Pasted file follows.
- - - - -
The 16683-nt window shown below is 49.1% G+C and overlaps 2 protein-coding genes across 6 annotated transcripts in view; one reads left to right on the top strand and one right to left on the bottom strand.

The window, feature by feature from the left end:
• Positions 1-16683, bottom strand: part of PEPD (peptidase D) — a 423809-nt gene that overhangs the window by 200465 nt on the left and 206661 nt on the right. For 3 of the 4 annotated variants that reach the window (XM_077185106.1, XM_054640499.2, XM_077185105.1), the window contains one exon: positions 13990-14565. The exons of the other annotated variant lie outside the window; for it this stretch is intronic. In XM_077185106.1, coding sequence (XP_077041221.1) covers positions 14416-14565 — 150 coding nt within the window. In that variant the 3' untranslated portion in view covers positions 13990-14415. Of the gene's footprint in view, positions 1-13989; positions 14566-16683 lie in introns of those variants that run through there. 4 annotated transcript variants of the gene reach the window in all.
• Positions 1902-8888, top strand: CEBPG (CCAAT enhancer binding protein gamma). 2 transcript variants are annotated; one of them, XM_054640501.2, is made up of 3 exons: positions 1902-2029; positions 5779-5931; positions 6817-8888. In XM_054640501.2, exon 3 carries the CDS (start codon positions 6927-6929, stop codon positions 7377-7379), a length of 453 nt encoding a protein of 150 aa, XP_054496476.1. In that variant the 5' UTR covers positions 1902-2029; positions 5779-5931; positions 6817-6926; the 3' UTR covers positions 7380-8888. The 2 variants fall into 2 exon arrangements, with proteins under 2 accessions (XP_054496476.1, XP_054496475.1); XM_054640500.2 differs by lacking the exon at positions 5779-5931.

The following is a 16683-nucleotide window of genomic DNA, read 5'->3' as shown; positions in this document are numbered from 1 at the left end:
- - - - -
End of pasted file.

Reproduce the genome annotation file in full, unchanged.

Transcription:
The 16683-nt window shown below is 49.1% G+C and overlaps 2 protein-coding genes across 6 annotated transcripts in view; one reads left to right on the top strand and one right to left on the bottom strand.

The window, feature by feature from the left end:
• Positions 1-16683, bottom strand: part of PEPD (peptidase D) — a 423809-nt gene that overhangs the window by 200465 nt on the left and 206661 nt on the right. For 3 of the 4 annotated variants that reach the window (XM_077185106.1, XM_054640499.2, XM_077185105.1), the window contains one exon: positions 13990-14565. The exons of the other annotated variant lie outside the window; for it this stretch is intronic. In XM_077185106.1, coding sequence (XP_077041221.1) covers positions 14416-14565 — 150 coding nt within the window. In that variant the 3' untranslated portion in view covers positions 13990-14415. Of the gene's footprint in view, positions 1-13989; positions 14566-16683 lie in introns of those variants that run through there. 4 annotated transcript variants of the gene reach the window in all.
• Positions 1902-8888, top strand: CEBPG (CCAAT enhancer binding protein gamma). 2 transcript variants are annotated; one of them, XM_054640501.2, is made up of 3 exons: positions 1902-2029; positions 5779-5931; positions 6817-8888. In XM_054640501.2, exon 3 carries the CDS (start codon positions 6927-6929, stop codon positions 7377-7379), a length of 453 nt encoding a protein of 150 aa, XP_054496476.1. In that variant the 5' UTR covers positions 1902-2029; positions 5779-5931; positions 6817-6926; the 3' UTR covers positions 7380-8888. The 2 variants fall into 2 exon arrangements, with proteins under 2 accessions (XP_054496476.1, XP_054496475.1); XM_054640500.2 differs by lacking the exon at positions 5779-5931.

The following is a 16683-nucleotide window of genomic DNA, read 5'->3' as shown; positions in this document are numbered from 1 at the left end: